The audience thought that his music was way too futuristic for them, and it wasn’t what they wanted. As a result, he was met with a rough welcome on the stage and was later told that his music wasn’t what the show was looking for, at least at the moment.
Later on, the Grand Ole Opry show continued its strictness by refusing a bunch of styles either of the performers themselves, their style of singing and lyrics, and even instruments.
So, despite the amazing ongoing success of the band ‘’The Byrdz’’, when they got on stage at the Ryman Auditorium, the audience’s reaction to them was the same as it was to Elvis Presley. The music simply wasn’t what they were looking for, and their style was all that was threatening to the image of country music that they loved.
That reaction was mainly due to their long hairstyles. Sadly, The Byrds didn’t take kindly to the refusal and went on to defy the rules of the Grand Ole Opry show another time by performing a different song than the one that was announced by Tompall Glaser.
We’ve also mentioned that the Opry show had strict restrictions on the instruments that were allowed inside of the building.
And although later on, they would start allowing electric guitars, anything that, to the directors of the Grand Ole Opry show, ruined the rhythm of country music, such as drums and horns, was strictly out of bounds.
So, when Bob Wells and PeeWee King defied that by performing using all of their instruments, including their drums, the show didn’t take very kindly to it.
Morale and attitude are also essential aspects in regards to the Grand Ole Opry show. At the end of the day, it‘s a family show, and they wouldn’t want anyone to be offended by their performers.
Hence, when Johnny Cash himself made a scene in 1965 by appearing drunk on stage and causing a hassle by smashing his stage lights and microphones, he was immediately banned from the entire show.
He wasn’t welcomed back until 1968, and the show was very clear about never allowing such behavior to take place on their stage ever again.
We’ve just mentioned that attitude is of major importance to the Grand Ole Opry show, and that standard caused a feud with another celebrity, Jerry Lee Lewis.
As contrary to all of the rules in the contract that he was given, he decided to perform songs that included a lot of profanities, curses, and an alarming level of rock and roll for 40 minutes straight. Consequently, this was his only appearance on the show in 1973, and he wasn’t welcomed back ever again, till this day.
Other Roles, Honors, and Credits
Such a huge place like the Grand Ole Opry House must’ve been used for other events. Additionally, there are so many amazing people who have had a hand in the development of this place, and just like they honored the Ryman Auditorium in each and every episode, the family of the Grand Ole Opry show didn’t forget to pay credits where they were due to other individuals as well.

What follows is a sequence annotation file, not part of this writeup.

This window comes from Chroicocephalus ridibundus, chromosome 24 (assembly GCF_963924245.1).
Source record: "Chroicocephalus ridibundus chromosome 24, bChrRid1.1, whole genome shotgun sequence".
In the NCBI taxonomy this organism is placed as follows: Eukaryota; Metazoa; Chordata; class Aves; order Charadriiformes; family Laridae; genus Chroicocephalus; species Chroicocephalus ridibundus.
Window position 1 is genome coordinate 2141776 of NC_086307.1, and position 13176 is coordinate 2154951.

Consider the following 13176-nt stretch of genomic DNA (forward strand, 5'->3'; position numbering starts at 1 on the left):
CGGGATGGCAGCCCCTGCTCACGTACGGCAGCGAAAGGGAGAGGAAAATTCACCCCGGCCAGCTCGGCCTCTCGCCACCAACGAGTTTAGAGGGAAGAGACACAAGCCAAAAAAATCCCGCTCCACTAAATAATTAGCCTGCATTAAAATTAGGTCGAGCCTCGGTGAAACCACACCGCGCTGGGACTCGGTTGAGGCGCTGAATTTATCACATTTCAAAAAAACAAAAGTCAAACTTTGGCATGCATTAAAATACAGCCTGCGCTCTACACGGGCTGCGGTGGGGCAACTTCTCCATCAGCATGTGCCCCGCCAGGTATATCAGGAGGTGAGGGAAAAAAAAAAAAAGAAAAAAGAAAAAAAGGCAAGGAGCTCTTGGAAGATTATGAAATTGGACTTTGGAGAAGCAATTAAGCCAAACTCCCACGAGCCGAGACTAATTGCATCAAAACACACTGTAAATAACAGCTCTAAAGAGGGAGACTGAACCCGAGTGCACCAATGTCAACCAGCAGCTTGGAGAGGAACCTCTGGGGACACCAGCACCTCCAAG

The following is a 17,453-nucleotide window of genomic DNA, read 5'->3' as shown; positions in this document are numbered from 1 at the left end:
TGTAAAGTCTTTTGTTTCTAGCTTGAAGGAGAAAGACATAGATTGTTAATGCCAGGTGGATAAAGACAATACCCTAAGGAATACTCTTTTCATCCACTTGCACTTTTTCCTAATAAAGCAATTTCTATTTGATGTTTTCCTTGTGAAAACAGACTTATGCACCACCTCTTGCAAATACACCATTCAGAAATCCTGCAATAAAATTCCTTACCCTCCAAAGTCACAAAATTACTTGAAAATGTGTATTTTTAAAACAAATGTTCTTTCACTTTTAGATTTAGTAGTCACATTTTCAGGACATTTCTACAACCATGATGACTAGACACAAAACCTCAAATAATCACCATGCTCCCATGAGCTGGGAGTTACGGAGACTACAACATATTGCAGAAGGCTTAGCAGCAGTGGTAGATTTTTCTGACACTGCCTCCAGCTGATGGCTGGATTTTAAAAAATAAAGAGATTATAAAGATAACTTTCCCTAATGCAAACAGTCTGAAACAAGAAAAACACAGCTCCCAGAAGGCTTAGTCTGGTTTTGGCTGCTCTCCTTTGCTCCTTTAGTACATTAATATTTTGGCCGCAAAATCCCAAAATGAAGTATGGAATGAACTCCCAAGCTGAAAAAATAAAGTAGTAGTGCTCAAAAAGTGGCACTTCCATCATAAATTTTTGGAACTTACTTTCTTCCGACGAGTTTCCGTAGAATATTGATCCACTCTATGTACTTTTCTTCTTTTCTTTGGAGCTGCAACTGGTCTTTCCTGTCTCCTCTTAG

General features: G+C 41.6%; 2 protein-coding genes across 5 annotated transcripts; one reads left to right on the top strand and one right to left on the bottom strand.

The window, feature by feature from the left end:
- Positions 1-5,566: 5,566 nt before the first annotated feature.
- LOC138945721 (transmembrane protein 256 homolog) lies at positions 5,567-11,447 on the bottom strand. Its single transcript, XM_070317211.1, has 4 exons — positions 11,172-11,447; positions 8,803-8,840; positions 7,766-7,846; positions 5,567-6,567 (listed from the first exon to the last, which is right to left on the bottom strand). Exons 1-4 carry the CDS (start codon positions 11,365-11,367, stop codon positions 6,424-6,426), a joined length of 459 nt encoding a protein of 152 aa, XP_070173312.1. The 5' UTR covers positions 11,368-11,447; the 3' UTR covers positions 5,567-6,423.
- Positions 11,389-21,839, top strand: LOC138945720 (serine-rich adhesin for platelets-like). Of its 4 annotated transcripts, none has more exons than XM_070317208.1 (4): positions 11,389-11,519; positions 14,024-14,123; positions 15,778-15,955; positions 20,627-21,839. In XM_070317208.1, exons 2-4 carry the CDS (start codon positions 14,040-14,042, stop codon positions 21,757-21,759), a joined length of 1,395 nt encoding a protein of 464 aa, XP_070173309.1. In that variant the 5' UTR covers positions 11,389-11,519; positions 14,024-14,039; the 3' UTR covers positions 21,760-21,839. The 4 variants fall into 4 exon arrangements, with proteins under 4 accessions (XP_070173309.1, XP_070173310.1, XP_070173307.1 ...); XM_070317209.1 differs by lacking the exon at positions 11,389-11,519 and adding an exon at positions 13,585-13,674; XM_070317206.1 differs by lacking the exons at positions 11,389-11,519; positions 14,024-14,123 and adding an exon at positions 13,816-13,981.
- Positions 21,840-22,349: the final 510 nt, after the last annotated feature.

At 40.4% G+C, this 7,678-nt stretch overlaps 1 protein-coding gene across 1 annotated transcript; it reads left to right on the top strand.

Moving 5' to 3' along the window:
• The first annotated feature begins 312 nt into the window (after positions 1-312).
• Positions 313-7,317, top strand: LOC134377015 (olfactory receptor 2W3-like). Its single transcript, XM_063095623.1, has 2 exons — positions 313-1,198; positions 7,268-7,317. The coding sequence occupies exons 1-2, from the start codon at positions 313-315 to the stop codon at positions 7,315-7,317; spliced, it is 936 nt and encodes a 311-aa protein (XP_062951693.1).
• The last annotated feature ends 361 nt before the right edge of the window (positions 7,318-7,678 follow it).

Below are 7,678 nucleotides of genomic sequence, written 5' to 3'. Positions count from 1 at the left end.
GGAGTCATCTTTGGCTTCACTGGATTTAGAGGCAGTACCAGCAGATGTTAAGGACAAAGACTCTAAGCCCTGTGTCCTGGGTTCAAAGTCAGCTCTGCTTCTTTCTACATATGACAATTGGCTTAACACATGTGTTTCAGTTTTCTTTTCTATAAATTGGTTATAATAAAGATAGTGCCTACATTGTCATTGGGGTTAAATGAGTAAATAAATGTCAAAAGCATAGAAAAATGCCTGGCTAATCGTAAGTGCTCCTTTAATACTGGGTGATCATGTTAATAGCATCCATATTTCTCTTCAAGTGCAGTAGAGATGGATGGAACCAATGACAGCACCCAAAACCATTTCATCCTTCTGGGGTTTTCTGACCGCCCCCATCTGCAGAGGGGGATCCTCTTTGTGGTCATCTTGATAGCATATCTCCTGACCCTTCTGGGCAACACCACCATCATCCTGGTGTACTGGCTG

In the year 2018, more specifically, on December 21tst, the backstage band room was given the honor of the title Jimmy Capps Music Room. This was done in honor of Jimmy Capps’ 60th anniversary on the Opry, which is pretty impressive.
Another incredible honor that was bestowed on the Grand Ole Opry House was its addition to the National Register Of Historic Places that took place on January 27th, 2015.
This was to acknowledge the history of the place, its importance to Nashville, Tennessee, and the entirety of the world, and overall, celebrating its existence.
As we’ve previously said, such a grande place must’ve been home to other extraordinary events. One of the most prominent events in the Grand Ole Opry House was the Country Music Association Awards, which was held there for around 30 years from 1974 to 2004.
Still, this wasn’t the only awards event that was held at the Grand Ole Opry House as the GMA Dove Awards found its way to the Grand Ole Opry House several times and was hosted beautifully there.
Last but certainly not least, we honestly don’t think that there is anyone who hasn’t heard before about one of the longest-running game shows, the ‘’Wheel of Fortune’’. The exciting bit is that the Grand Ole Opry House was lucky enough to host not one, not two, but three weeks of tapings for the Wheel of Fortune in 2003.
This will be a wrap-up of our Grand Ole Opry history article. Still, a show that has been running for so long will undoubtedly have too much history, trivia, incidents, events, and honors to be able to collect in just one article.
Yet, the outcome remains the same; the Grand Ole Opry show is genuinely a stunning program that has gone through so many changes, whether in regards to its staff, its homes, or the circumstances surrounding it.
It has also gone through floods, pandemics, and so much more, yet it still stands, entertaining people to this very day, and finding solutions to keep going no matter what!